Re: Track online press coverage

From: Cliff Kurtzman <>
Date: Tue 12 Mar 2002 15:50:06 -0600

I wrote this article a couple of years ago for what is now
the Tenagra Apogee, the companion newsletter for this list
(if you don't receive the Apogee, you can subscribe at ). I hope it answers some
of Catherine's questions. I've repeated it below:

If your organization is mentioned in the the New York Times
online, the San Francisco Chronicle or even Ralph Wilson's
Web Marketing Today e-mail newsletter, are you sure to see
it? I'd bet that for most of us the answer is no. But it
is often useful and important to track news coverage of
your company, if for no other reason than to be sure that
what is being said about your organization is positive and
accurate. With so many news sources strictly online, any
traditional print press clipping service is likely to prove
inadequate for tracking your coverage.

Because so much of our business involves providing public
relations services for our clients with the objective of
creating media coverage, we are often asked if it is
possible to track the media coverage that the company may
receive. The answer is... yes, it is possible to track
and find much of your coverage, but you will never catch
100% of it. There are three main tools you can use that
provide a fairly robust means of identifying and tracking
media coverage.

The first means of tracking coverage is simply to ask
people that you interact with online how they heard about
you. If you make it easy for them to tell you, they
usually will. For example, in his June 2, 2000 ClickZ Column
(see ),
ClickZ [then] publisher Andy Bourland mentioned that he reads
Tenagra's Online Advertising Discussion List each day.
His online article included a hyperlink to the Online
Advertising Discussion List web site. When you go to
this site ( ), there is a form
requesting that you specify your e-mail address and asking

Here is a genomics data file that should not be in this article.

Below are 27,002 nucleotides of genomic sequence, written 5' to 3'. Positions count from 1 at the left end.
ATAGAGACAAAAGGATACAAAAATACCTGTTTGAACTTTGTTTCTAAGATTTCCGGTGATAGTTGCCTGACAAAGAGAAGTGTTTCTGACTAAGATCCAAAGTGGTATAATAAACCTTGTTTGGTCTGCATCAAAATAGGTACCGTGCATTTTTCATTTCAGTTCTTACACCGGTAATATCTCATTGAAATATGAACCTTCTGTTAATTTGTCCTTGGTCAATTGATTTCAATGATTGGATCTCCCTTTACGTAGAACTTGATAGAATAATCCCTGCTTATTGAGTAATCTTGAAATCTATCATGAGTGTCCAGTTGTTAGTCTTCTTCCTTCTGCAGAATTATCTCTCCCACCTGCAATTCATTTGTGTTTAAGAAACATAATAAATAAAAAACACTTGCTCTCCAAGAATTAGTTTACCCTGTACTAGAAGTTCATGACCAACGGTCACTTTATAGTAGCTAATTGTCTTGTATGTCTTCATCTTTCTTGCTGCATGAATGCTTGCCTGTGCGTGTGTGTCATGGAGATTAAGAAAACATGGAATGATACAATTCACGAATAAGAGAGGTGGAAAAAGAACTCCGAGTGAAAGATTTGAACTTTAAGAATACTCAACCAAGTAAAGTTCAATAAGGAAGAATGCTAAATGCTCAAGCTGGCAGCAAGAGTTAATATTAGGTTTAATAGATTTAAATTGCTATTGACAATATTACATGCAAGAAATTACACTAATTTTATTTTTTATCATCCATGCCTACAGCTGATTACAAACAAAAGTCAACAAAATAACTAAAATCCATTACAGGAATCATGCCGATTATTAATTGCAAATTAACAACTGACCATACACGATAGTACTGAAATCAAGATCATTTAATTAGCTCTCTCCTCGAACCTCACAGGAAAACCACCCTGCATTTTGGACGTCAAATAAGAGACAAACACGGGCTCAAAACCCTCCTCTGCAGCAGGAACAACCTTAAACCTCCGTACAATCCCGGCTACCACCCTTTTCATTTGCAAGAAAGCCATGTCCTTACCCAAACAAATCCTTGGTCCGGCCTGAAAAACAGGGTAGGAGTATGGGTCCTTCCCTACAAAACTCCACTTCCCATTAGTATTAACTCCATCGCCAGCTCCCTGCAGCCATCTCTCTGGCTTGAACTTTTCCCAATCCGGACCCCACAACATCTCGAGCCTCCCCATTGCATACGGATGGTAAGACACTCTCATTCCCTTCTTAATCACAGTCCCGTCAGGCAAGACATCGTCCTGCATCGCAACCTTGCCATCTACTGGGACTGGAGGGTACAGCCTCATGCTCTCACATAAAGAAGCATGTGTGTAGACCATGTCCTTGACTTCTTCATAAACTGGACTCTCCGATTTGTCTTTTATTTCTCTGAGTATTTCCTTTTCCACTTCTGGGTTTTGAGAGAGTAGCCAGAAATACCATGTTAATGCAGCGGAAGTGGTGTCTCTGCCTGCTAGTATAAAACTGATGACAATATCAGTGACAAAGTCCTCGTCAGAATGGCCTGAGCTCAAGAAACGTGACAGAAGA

"How did you hear about The Online Advertising Discussion
List?" Starting at 1:58 a.m the morning of June 2, we
started receiving subscription requests from people
telling us that they heard about the list from Andy at
ClickZ. A total of twenty nine new subscribers have now
come from that reference.

The second means of tracking coverage comes from examining
the log files of your web server. When someone clicks from
another web site to your web site, it usually generates an
entry in the access log of your web server containing the
URL of the referring site. The software that you or your
agency uses to process your log files should produce
reports showing you a list of where your referrals are
coming from. By scanning this list, you will find links to
news stories that mention your site.

The third means of tracking coverage requires going out and
looking for it... or hiring someone (like us) to do it for
you. For each company that we track clippings for, there
are about thirty different news sites, search engines,
search agents, and news libraries that we use to scan for
coverage, plus special niche news and magazine sites that
we scan based on the particular industry of the client.
Many of these services are free to the user, but some
charge a fee for searching or retrieving articles. When
using these kinds of services, great care needs to be taken
to define the right keywords -- or you are likely to find
yourself sorting through a lot of irrelevant information.

You may find that creating a web page with links to your
online news stories provides a valuable addition to your
online media center or Intranet, as well as a pat on the
back or two from your management for all the great
coverage your public relations efforts have achieved.
But if you are posting the links on a publicly accessible
page, you may want to take care to assure that those links
that you post provide information that is accurate and
casts your company in a positive light. To see examples
of how this can work, take a look at pages we've created
for EDS ( )
and Tenagra ( ).

There are also search tools for monitoring usenet newsgroups
and stock chat sites. Going beyond simple monitoring and
notification, the next step is to provide strategic
assessment, analysis, and recommendations for response
actions in the event that misinformation is posted. This
is a particularly sensitive issue for many publicly-traded
companies, because an unfortunate reality is that there are
people who will use stock chat forums to post false
information, as well as rumors, aimed at manipulating stock
prices. This is also an area in which a good online public
relations agency (along with a good attorney) can provide a
lot of additional value.


Clifford R. Kurtzman, Ph.D.
President and CEO
The Tenagra Corporation
Using the Internet as a Strategic Asset

Received on Tue Mar 12 2002 - 15:50:06 CST


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